Emma was standing in the middle of the kitchen looking confused. Doesn't she know we're all gonna die????

So after what mom said was an hour, the power came back. When that happened a bunch of stuff in the house made noise. The refrigerator made noise, the freezer made noise, and mom's printer made noise. That was the scariest part of all. I tried to run away but there was nowhere to go. Then I remembered that the office was still open, so I went in there.

Then mom went into the living room and sat down and turned on the TV. I did curl up on the floor and go to sleep, but don't think I'll forget about this anytime soon.

Living outside was soooooo much less scary than being in the house. It took me ages to not be afraid of the washing machine, the ceiling fan, the refrigerator door opening, and the toilet flushing.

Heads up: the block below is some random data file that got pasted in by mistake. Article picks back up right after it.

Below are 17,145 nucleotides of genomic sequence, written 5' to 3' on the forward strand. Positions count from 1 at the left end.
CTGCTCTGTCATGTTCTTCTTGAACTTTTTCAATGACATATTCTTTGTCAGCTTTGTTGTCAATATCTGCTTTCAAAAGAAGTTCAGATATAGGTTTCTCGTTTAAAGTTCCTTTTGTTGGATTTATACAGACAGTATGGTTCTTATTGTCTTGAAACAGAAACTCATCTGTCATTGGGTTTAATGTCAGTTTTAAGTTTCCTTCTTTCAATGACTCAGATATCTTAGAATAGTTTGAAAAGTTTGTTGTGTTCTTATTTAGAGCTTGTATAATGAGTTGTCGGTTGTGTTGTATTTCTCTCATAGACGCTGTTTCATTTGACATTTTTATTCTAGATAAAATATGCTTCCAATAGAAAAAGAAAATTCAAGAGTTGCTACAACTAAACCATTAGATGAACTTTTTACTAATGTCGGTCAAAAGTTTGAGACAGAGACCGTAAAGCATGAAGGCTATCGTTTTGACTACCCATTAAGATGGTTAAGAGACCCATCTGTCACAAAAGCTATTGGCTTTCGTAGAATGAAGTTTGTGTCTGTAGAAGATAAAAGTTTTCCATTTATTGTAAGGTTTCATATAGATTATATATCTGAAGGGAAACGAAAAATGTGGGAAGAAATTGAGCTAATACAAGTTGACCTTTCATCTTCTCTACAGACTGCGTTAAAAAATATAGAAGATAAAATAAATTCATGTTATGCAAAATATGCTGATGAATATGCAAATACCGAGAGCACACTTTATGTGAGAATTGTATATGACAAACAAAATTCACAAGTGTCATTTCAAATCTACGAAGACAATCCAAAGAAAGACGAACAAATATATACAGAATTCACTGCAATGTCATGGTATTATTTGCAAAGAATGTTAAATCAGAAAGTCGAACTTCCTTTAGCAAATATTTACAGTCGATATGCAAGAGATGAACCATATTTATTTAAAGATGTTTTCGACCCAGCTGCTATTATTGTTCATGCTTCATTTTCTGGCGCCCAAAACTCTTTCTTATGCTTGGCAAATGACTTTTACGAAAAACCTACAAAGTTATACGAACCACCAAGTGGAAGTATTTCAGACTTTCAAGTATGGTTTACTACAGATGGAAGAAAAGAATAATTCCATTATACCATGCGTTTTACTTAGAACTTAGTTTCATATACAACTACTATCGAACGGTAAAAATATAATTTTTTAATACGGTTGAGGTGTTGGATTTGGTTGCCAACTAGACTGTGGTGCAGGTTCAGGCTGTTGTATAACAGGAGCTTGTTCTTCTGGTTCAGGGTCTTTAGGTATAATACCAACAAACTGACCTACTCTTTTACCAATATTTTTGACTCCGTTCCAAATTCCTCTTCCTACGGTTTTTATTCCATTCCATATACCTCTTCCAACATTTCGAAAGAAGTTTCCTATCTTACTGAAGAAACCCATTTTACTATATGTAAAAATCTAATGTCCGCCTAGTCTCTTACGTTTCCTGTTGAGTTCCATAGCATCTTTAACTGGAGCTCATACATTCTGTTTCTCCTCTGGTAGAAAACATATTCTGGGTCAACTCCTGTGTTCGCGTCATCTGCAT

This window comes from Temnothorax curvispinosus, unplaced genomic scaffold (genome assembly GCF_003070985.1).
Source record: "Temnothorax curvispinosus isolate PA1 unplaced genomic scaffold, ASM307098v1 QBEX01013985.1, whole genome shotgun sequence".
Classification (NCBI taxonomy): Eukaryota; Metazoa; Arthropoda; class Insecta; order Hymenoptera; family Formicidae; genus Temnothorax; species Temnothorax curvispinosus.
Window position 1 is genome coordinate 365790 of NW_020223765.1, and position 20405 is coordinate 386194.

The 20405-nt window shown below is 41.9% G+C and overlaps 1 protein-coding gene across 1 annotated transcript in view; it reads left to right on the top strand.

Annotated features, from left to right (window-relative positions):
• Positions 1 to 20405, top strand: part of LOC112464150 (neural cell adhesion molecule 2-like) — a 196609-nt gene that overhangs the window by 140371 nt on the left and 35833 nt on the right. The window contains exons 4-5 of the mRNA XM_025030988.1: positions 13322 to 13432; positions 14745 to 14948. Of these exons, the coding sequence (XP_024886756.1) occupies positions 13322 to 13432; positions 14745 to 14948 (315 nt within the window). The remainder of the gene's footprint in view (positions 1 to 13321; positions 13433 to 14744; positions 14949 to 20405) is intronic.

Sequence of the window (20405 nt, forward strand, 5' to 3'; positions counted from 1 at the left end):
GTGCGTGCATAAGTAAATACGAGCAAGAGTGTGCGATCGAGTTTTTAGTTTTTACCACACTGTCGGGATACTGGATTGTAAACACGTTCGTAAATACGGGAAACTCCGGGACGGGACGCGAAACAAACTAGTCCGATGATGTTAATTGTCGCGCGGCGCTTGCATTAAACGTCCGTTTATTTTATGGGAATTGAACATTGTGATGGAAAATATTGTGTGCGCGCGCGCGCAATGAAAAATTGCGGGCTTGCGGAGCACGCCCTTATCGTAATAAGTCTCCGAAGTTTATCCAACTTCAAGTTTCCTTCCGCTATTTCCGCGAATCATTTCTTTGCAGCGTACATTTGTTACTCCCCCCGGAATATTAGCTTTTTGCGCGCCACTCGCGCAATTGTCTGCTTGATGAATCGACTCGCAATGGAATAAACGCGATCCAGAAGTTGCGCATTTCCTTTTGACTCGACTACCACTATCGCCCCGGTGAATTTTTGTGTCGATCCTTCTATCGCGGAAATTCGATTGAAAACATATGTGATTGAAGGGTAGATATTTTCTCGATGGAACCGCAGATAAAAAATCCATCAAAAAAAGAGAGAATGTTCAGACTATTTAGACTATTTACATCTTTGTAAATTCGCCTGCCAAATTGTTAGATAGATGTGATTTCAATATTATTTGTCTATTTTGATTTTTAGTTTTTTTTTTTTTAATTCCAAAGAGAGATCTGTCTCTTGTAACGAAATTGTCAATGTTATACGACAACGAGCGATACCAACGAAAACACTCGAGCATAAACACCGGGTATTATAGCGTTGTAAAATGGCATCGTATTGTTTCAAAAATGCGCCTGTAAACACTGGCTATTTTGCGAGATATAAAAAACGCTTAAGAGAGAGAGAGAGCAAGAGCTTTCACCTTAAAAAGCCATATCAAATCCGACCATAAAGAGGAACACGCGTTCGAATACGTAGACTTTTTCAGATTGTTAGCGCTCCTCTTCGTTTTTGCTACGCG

The only problem is that outside I can't curl up on the rug. And I can't sneak up onto the sofa when no one is looking. And there're no heating vents. 

So I guess I really want to stay inside, but the whole power outage thing has to stop. Ok?



Monday, January 05, 2009

Product Endorsement

So there's an age a woman hits where if she has really dark hair it's TOO dark, and it only succeeds in making her look old and tired. I believe that age is 35. 

My mom took a look at me last week and said, "Your hair is too dark."

I agreed with her.

I also informed her that not much could be done about it without spending $90 at a salon to have it professionally done.

I puttered around for the past week until today, when I decided that was ridiculous. The year is 2009. Someone has to sell a product that will lighten super dark hair by more than a shade.

So I googled. And someone recommended L'Oreal's Feria Hi-Lift Browns. So I read the product reviews. It looked good. People were getting results of 2-4 shades lighter. That would work.

I marched out to the nearest Ulta store and bought a box of Downtown Brown. Brought it home and applied it. Waited the required half hour. Rinsed. Waited for it to dry. Here are the results.